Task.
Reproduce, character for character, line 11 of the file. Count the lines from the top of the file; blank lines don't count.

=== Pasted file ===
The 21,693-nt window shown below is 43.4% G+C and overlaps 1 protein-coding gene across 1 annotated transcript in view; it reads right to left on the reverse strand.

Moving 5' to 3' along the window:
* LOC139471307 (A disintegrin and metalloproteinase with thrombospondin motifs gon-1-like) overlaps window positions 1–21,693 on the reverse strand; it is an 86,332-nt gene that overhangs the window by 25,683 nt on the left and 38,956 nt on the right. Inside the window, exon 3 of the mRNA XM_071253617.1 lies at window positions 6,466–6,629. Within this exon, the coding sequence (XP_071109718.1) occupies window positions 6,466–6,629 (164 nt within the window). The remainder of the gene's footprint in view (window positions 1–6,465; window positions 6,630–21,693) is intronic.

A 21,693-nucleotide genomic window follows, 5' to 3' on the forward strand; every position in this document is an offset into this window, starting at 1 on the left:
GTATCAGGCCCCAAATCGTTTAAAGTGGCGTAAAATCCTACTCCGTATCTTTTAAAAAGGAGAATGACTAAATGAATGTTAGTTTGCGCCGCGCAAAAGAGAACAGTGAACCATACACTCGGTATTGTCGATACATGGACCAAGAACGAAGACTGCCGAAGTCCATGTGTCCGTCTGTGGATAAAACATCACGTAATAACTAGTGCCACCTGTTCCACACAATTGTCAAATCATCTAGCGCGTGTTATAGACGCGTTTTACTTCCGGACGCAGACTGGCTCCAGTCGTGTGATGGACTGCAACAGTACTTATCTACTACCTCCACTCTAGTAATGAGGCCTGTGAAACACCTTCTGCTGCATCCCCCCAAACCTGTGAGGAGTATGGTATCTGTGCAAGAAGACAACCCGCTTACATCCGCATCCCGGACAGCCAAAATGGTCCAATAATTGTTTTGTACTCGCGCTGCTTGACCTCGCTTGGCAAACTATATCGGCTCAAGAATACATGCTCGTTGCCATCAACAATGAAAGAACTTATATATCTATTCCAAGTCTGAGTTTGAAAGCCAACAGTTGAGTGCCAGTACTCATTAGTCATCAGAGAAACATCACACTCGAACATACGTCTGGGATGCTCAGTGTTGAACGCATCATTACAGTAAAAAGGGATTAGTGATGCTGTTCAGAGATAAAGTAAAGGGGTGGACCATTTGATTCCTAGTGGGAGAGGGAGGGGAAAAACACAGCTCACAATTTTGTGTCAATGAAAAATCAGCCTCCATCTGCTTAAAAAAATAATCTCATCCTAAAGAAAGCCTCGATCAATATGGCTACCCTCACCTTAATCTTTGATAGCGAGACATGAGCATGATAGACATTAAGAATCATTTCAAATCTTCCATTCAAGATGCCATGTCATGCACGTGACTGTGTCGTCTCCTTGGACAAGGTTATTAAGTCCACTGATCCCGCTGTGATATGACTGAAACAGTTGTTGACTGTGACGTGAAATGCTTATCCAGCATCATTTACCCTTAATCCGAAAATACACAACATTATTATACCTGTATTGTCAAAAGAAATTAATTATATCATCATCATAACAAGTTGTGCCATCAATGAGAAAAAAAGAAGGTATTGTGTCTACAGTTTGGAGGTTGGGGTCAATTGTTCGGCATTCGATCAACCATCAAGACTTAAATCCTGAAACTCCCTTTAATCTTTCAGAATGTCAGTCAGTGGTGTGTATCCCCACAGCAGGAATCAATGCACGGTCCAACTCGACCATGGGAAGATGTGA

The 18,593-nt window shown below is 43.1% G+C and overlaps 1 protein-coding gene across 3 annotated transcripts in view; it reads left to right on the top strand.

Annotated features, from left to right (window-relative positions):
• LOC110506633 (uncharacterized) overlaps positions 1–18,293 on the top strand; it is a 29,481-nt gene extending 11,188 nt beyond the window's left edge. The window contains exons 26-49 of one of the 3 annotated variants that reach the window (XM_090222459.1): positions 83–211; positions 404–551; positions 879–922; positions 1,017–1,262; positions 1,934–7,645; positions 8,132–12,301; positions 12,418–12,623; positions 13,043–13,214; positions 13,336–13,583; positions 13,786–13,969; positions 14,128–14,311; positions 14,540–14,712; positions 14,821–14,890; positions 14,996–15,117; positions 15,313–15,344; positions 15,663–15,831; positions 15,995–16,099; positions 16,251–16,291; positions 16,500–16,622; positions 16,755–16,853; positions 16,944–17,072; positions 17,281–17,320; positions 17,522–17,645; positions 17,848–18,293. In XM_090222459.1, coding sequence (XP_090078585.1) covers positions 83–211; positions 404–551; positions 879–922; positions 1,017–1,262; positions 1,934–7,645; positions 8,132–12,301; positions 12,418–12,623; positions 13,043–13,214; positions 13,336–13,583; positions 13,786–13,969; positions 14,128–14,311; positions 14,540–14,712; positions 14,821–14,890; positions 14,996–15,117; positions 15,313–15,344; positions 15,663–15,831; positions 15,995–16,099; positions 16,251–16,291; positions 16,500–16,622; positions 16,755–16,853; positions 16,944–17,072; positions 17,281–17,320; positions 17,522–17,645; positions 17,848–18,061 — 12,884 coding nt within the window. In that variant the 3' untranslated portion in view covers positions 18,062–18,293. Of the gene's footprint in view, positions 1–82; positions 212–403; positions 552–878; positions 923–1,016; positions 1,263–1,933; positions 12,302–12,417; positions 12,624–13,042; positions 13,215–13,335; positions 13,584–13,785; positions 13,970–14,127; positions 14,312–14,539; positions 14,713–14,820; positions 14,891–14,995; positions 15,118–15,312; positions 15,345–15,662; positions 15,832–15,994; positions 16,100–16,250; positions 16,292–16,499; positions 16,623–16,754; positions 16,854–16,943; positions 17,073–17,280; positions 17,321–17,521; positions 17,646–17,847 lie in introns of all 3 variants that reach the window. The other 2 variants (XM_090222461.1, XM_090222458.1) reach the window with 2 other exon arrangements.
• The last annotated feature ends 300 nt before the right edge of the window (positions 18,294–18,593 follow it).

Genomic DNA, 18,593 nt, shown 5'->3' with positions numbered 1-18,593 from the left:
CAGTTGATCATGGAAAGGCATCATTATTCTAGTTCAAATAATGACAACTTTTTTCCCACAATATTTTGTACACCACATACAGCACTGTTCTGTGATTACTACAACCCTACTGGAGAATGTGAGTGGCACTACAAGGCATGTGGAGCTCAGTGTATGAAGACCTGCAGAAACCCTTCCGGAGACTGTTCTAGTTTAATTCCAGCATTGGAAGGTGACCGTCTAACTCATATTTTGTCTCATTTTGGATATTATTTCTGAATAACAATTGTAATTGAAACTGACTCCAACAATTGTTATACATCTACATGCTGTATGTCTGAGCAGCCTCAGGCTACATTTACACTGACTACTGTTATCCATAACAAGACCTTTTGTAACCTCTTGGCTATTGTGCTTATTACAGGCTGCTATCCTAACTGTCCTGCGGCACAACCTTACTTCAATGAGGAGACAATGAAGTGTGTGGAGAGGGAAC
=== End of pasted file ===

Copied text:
CAGTTGATCATGGAAAGGCATCATTATTCTAGTTCAAATAATGACAACTTTTTTCCCACAATATTTTGTACACCACATACAGCACTGTTCTGTGATTACTACAACCCTACTGGAGAATGTGAGTGGCACTACAAGGCATGTGGAGCTCAGTGTATGAAGACCTGCAGAAACCCTTCCGGAGACTGTTCTAGTTTAATTCCAGCATTGGAAGGTGACCGTCTAACTCATATTTTGTCTCATTTTGGATATTATTTCTGAATAACAATTGTAATTGAAACTGACTCCAACAATTGTTATACATCTACATGCTGTATGTCTGAGCAGCCTCAGGCTACATTTACACTGACTACTGTTATCCATAACAAGACCTTTTGTAACCTCTTGGCTATTGTGCTTATTACAGGCTGCTATCCTAACTGTCCTGCGGCACAACCTTACTTCAATGAGGAGACAATGAAGTGTGTGGAGAGGGAAC